Chitty Chitty Bang Bang is presented in its original aspect ratio of 2.40:1. The 1080p image is arrived at with an AVC/MPEG-4 codec at an average of almost 25 mbps. You have to remember that this film is over 40 years old. But it’s apparent that a great deal of care went into preserving the film and creating a solid high-definition image presentation here. The print looks remarkably clean. There doesn’t appear to be much in the way of print damage or dirt. There is a slight shift in brightness from time to time that I did find annoying in places, particularly facial close-ups. There’s not a lot of texture in the detail. The colors do make up for the texture deficiencies. The car looks magnificent. The colorful costumes of Vulgaria do stand out. Black levels are pretty solid. There isn’t a ton of darkness here. This is an overall brightly-lit film. There are some moments of sheer spectacular images. When the family drives to the seashore, there are some wide shots that are quite nicely done.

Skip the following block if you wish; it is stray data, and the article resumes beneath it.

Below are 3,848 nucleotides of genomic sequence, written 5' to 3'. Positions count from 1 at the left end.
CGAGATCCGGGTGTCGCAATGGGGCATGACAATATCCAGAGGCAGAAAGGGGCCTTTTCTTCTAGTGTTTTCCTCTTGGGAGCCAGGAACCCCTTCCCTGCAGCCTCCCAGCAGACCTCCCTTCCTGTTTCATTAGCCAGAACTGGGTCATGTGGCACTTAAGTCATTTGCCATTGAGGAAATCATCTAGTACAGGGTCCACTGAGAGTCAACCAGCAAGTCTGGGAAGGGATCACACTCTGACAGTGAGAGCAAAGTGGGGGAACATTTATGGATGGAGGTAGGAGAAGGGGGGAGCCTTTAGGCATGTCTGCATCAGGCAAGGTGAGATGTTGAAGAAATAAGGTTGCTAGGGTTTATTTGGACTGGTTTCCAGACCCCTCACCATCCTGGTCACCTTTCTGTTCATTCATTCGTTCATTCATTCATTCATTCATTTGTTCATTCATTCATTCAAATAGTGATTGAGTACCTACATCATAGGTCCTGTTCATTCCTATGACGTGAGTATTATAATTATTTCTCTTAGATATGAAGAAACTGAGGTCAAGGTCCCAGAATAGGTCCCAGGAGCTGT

The DTS-HD Master Audio 7.1 is alive with the music and exotic sounds of the film. The surround usage is quite impressive without spoiling the mono original intention of the score. The Sherman Brothers deliver more classic songs and they come off quite nicely, indeed. Dialog is fine. The age does sneak through with an occasional hiss or moment of distortion. Let me tell you that you have to search extensively to catch them. And why on earth would you want to do that?
Remembering Chitty Chitty Bang Bang With Dick Van Dyke: (25:58) This is a nice interview with Van Dyke, who fondly points out his favorite moments and anecdotes from the film.
A Fantasmagorical Motor Car: (9:44) Pierre Pieton owns a prop car and gives you an entertaining look at the vehicle. He was brought into the movie because he owned the collapsing car seen in the film.